The Lovely Spouse is on a calorie-restricted diet at the moment. Which means, among other things, that in order to support him I've been looking for new recipes that fulfill the calorie restriction and are yummy enough to forget about the diet. This week I found two that fit the bill and thought you all might like to know.
The first recipe is Moosewood Restaurant's Herbed Fish in a Packet from the Moosewood's Low-Fat Favorites Cookbook. I bought this book when I lived in my very first apartment and haven't parted with it since. In fact my copy is probably due for replacement after the spine split. I always use salmon (wild-caught, if available - Kroger has them filleted, deboned, vacuum-packed and flash-frozen in the frozen seafood section) with this recipe in addition to sweet basil and rosemary (from the garden, if possible - if you're allergic to rosemary, substitute with fresh tarragon). The fish comes out very moist and full of rich, herbal flavor. I've had several people tell me they won't eat salmon unless it's used in this particular recipe. It takes around 30 minutes to prepare, including cooking time. And each serving is about 175 calories, mostly protein and very little fat. Recipe is conveniently on-line if you're shopping with your smart phone and left the book at home.
The next recipe comes from the Food Network website. While doing some research for my own sport-related diet and nutrition plan I keep hearing about how incredibly nutritious lentils are. Thus I decided it was time to give them a try. But where to start? I've only ever had them in Indian food, which, for me is a bit more advanced than just a quick family meal. So I went over to the Food Network website for a search. Most of the results yielded stews, which didn't interest me. Then I saw Giada's Italian Lentil Salad. Since I really hadn't had too many lentils I didn't really know what to expect. However one review caught my eye: "My entire family loved it and helped themselves to more." Sold! There were a couple of substitutions: pecans for hazelnuts (not available this time of year), I left out the shallots because I can't eat uncooked shallots, and generic lentils for Sabarots (Kroger didn't have a selection so I went with what they had). The results were yummy! The vinaigrette is absolutely necessary, so make sure you don't forget it. It lends a wonderful lemony flavor that improves with a couple days in the fridge - the recipe makes a lot so you'll have left-overs. Bonus points for getting The Lovely Spouse to eat grapes. Normally he doesn't like them, but they added a very nice character to this dish. About 30 minutes prep and cooking time, total. Roughly 100 calories per serving. A good mix of protein and carbs and very little fat. Also tastes great heated up in the microwave the next day.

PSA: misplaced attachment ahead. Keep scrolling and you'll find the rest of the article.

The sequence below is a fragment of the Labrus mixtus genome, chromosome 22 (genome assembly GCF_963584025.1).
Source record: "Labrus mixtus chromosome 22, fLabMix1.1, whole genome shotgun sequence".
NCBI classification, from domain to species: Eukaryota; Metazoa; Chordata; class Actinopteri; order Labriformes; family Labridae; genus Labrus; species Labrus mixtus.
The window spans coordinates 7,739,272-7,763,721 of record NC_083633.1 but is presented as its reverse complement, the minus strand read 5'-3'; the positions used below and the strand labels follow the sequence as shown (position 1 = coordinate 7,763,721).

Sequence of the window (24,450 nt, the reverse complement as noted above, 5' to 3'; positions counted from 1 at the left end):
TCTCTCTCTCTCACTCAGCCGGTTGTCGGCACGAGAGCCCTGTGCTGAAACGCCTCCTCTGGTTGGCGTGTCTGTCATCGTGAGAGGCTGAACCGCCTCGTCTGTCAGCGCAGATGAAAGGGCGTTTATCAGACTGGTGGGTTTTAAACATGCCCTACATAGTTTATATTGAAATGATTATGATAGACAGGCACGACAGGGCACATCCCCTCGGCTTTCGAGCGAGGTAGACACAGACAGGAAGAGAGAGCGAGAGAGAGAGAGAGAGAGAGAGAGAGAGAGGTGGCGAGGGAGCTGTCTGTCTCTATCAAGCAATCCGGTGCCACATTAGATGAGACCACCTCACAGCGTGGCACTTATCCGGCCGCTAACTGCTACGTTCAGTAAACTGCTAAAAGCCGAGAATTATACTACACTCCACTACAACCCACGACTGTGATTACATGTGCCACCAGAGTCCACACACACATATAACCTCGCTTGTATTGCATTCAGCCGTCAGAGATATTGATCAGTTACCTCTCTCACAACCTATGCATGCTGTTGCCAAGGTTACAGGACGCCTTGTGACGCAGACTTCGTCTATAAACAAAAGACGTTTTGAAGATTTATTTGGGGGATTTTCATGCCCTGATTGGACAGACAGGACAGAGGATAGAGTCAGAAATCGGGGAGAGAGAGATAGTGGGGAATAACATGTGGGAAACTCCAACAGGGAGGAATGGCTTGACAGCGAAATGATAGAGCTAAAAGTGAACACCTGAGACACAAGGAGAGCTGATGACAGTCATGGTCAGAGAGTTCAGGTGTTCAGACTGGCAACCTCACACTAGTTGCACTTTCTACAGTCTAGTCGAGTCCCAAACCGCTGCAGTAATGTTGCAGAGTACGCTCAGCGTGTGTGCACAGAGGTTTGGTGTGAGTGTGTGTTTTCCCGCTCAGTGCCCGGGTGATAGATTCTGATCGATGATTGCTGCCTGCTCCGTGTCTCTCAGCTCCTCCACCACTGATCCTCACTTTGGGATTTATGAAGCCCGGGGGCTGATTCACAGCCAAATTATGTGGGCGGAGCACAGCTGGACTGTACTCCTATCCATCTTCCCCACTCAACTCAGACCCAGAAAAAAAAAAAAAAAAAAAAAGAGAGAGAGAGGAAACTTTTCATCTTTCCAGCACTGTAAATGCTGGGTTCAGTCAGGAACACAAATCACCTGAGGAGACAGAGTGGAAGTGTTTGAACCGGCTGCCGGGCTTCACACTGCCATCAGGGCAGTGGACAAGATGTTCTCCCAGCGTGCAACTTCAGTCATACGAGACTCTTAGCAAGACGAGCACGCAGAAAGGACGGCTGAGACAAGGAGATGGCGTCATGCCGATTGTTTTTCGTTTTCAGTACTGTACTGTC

(note: the pictures came from Moosewood's and Food Network's websites)
Monday, March 15, 2010
It's March in Texas and that can only mean one thing: time for the Houston Livestock Show and Rodeo. Every year the Rodeo comes to Houston at Reliant Park and includes the arena and stadium. This year I made it my goal to sample a couple of the more famous foods from the show. Specifically it was my goal to try the ultimate bad food: a deep fried oreo. But, I'm getting a little ahead of myself.
For those of you who have never been to Texas, Houston or the Houston Rodeo, it's a bit of an understatement to say that Texans like things larger than life. And that even applies to how they eat. This is the state that brought you the 72 oz steak challenge, after all. Therefore for some of you it will be no surprise that the vendors at the Rodeo bring portable restaurants.